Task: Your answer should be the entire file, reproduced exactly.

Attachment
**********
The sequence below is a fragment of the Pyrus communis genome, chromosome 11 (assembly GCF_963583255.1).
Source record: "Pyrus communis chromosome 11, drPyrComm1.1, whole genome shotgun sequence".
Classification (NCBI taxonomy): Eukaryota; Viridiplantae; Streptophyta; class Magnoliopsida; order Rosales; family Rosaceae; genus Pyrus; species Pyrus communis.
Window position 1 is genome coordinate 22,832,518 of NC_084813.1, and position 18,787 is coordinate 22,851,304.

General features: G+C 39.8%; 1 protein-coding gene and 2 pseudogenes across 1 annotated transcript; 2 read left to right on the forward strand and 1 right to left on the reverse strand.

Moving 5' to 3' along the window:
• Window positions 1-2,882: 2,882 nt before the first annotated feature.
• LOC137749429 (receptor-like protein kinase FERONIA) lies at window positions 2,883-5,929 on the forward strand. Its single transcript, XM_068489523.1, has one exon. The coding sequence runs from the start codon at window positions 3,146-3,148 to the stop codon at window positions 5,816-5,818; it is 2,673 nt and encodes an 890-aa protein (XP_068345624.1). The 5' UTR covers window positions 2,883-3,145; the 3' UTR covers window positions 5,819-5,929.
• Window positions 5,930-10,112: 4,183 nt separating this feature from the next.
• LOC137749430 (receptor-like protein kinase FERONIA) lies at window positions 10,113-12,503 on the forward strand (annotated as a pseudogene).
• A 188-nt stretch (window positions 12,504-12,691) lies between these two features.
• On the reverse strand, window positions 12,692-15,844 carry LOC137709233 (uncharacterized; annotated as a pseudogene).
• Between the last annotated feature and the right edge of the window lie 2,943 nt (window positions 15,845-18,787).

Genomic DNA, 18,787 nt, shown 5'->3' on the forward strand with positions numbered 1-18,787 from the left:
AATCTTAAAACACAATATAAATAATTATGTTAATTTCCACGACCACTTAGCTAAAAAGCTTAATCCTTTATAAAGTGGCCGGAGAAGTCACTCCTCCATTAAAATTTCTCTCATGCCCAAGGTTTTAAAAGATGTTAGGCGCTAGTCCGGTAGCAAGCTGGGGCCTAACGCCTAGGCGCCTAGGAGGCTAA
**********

The sequence below is a fragment of the Pyrus communis genome, chromosome 11 (assembly GCF_963583255.1).
Source record: "Pyrus communis chromosome 11, drPyrComm1.1, whole genome shotgun sequence".
Classification (NCBI taxonomy): Eukaryota; Viridiplantae; Streptophyta; class Magnoliopsida; order Rosales; family Rosaceae; genus Pyrus; species Pyrus communis.
Window position 1 is genome coordinate 22,832,518 of NC_084813.1, and position 18,787 is coordinate 22,851,304.

General features: G+C 39.8%; 1 protein-coding gene and 2 pseudogenes across 1 annotated transcript; 2 read left to right on the forward strand and 1 right to left on the reverse strand.

Moving 5' to 3' along the window:
• Window positions 1-2,882: 2,882 nt before the first annotated feature.
• LOC137749429 (receptor-like protein kinase FERONIA) lies at window positions 2,883-5,929 on the forward strand. Its single transcript, XM_068489523.1, has one exon. The coding sequence runs from the start codon at window positions 3,146-3,148 to the stop codon at window positions 5,816-5,818; it is 2,673 nt and encodes an 890-aa protein (XP_068345624.1). The 5' UTR covers window positions 2,883-3,145; the 3' UTR covers window positions 5,819-5,929.
• Window positions 5,930-10,112: 4,183 nt separating this feature from the next.
• LOC137749430 (receptor-like protein kinase FERONIA) lies at window positions 10,113-12,503 on the forward strand (annotated as a pseudogene).
• A 188-nt stretch (window positions 12,504-12,691) lies between these two features.
• On the reverse strand, window positions 12,692-15,844 carry LOC137709233 (uncharacterized; annotated as a pseudogene).
• Between the last annotated feature and the right edge of the window lie 2,943 nt (window positions 15,845-18,787).

Genomic DNA, 18,787 nt, shown 5'->3' on the forward strand with positions numbered 1-18,787 from the left:
AATCTTAAAACACAATATAAATAATTATGTTAATTTCCACGACCACTTAGCTAAAAAGCTTAATCCTTTATAAAGTGGCCGGAGAAGTCACTCCTCCATTAAAATTTCTCTCATGCCCAAGGTTTTAAAAGATGTTAGGCGCTAGTCCGGTAGCAAGCTGGGGCCTAACGCCTAGGCGCCTAGGAGGCTAA